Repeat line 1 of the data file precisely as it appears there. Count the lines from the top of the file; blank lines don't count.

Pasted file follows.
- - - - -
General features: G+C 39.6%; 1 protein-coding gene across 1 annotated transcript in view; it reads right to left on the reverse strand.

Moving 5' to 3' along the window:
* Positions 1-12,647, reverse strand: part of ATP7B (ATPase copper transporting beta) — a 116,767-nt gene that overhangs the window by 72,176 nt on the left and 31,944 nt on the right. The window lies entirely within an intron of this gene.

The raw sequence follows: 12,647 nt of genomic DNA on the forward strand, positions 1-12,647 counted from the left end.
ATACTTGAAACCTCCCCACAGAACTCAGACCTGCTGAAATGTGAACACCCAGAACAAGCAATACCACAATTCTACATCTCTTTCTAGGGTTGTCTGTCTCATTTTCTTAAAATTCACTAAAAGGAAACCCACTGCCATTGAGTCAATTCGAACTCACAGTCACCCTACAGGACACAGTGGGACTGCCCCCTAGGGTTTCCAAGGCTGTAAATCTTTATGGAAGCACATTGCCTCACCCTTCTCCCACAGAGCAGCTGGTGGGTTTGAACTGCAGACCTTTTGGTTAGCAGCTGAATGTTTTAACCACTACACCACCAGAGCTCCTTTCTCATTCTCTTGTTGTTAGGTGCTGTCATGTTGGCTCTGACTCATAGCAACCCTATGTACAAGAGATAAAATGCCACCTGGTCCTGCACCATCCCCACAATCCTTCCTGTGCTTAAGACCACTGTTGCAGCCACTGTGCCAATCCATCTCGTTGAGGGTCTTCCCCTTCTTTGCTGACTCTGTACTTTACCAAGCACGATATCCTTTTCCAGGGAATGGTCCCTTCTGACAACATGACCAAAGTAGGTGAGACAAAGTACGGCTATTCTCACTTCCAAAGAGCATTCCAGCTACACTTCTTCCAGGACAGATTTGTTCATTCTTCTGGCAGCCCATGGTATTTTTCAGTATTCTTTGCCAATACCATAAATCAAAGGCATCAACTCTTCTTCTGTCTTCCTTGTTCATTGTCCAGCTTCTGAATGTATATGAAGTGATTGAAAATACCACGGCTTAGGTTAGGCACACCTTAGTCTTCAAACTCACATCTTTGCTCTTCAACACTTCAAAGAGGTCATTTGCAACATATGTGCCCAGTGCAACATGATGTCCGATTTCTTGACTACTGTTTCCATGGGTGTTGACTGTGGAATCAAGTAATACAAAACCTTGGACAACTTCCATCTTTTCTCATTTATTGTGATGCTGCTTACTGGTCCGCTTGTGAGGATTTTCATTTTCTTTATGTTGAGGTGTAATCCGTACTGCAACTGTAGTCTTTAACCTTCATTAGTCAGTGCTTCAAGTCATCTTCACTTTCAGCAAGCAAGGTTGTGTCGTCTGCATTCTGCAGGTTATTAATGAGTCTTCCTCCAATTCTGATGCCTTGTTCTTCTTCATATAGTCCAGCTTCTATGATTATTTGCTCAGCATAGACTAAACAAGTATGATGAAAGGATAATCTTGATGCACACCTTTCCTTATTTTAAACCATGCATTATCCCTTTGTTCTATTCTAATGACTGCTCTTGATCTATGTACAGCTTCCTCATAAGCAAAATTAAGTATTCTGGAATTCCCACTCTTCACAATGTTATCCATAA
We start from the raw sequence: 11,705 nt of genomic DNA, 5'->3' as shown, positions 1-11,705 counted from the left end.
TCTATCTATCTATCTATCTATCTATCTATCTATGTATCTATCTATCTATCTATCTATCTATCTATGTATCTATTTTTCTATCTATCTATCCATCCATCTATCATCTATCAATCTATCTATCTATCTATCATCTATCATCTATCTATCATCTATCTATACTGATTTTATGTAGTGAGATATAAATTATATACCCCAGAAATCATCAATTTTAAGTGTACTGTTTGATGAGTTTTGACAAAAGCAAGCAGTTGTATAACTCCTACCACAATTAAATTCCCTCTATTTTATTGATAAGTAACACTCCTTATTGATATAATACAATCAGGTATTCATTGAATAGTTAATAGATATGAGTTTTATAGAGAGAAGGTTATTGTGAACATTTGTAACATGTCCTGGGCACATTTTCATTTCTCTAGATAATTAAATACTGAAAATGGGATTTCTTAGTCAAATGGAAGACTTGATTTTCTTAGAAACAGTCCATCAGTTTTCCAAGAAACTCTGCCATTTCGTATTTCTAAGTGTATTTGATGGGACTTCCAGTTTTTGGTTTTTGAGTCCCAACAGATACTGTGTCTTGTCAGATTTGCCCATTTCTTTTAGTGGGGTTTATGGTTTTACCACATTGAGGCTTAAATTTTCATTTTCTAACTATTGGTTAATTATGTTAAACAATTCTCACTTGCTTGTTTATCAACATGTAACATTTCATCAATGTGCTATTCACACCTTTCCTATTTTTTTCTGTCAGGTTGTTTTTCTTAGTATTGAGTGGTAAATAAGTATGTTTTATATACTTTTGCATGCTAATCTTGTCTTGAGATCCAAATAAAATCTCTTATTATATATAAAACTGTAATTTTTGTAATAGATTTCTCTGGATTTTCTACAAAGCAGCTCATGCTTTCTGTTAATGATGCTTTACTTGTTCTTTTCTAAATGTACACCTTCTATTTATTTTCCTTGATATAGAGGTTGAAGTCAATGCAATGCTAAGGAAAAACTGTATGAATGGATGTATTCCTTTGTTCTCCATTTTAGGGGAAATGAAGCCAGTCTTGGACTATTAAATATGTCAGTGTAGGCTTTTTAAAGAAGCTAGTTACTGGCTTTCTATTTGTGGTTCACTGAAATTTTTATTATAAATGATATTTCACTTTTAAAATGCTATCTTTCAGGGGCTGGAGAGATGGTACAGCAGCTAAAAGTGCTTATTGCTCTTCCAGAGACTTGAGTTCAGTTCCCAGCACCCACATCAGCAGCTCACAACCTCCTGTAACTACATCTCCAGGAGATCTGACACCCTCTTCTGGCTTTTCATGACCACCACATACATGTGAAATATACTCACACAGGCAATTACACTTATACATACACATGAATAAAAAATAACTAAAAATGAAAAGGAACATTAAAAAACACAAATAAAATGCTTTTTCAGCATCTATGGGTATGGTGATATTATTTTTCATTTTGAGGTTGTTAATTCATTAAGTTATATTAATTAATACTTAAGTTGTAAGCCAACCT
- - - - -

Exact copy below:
General features: G+C 39.6%; 1 protein-coding gene across 1 annotated transcript in view; it reads right to left on the reverse strand.